Update: Allen Crabbe didn’t surrender quite as much money as initially reported. Jeff Siegel of Early Bird Rights:

 

 

Four NBA teams are over the luxury-tax line.

The Trail Blazers, Heat and Thunder aren’t huge surprises. They’ve each paid the tax multiple times in the last decade and are still at least in the playoff hunt.

The Timberwolves are an outlier. They haven’t paid the tax since 2007, and they’re plunging toward one of the NBA’s very worst records.

It’s not too late for Minnesota to dodge the tax, though. The luxury tax is assessed the final day of the regular season. So, the Timberwolves – who were $1,136,270 over the luxury-tax line – can still trim salary through waivers and buyouts.

That started with buying out Allen Crabbe.

Darren Wolfson of 5 Eyewitness News:

James Johnson has a $242,000 incentive for body-fat percentage and weight. Presumably, stemming from his time with the Heat, he won’t earn that.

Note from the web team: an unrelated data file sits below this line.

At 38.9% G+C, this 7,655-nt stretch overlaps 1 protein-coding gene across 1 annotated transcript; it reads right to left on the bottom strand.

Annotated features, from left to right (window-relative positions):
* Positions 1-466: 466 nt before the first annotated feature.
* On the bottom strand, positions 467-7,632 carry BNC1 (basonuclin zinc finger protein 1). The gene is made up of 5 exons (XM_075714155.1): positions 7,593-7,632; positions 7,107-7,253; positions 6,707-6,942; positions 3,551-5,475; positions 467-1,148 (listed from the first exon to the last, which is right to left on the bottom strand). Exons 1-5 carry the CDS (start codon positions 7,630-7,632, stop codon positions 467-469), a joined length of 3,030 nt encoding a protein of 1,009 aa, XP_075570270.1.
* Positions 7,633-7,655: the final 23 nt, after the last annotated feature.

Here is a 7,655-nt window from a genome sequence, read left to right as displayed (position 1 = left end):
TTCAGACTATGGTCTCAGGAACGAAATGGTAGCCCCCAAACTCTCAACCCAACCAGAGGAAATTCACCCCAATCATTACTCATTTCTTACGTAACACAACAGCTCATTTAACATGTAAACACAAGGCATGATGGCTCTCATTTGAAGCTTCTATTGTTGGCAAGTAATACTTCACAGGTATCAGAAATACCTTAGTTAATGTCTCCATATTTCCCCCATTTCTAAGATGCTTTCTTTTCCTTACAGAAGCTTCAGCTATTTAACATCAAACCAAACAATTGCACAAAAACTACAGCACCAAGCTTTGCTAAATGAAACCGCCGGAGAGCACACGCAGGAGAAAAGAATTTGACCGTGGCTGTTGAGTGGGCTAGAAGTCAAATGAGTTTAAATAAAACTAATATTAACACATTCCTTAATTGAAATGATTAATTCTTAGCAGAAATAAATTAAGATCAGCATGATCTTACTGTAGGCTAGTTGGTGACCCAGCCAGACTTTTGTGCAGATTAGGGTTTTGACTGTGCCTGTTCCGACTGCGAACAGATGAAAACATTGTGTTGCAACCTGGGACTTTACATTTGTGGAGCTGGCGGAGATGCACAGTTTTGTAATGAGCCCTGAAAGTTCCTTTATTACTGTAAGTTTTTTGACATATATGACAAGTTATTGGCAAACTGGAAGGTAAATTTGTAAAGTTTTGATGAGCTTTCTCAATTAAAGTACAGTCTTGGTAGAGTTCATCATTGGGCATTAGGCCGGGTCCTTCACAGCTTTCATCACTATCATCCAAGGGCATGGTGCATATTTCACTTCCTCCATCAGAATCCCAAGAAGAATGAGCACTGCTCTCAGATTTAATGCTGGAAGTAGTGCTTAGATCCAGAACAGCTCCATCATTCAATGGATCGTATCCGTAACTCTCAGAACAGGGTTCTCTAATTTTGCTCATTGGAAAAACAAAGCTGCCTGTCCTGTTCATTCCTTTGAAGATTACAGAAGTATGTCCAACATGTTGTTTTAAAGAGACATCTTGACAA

Subtract Johnson’s bonus and Crabbe’s salary reduction, and Minnesota would be just $144,270 over the tax line. So close. Yet, so far.

An Evan Turner buyout went nowhere. One is technically still possible, but he wouldn’t be eligible for the playoffs elsewhere. So, that seems unlikely.

The Timberwolves could waive someone like Jacob Evans, Omari Spellman, Jarred Vanderbilt, Jaylen Nowell or Naz Reid. If that player gets claimed, Minnesota would dodge the tax. The Heat (Rodney McGruder) and Bulls (Erik Murphy) have made similar moves in recent years.

At minimum, buying out Crabbe will save the Timberwolves some money – even if they don’t escape the tax entirely. Really, the biggest surprise is that he relinquished so much. A rest-of-season minimum contract would pay Crabbe $515,744. But he was floundering in Minnesota and clearly ready to leave.





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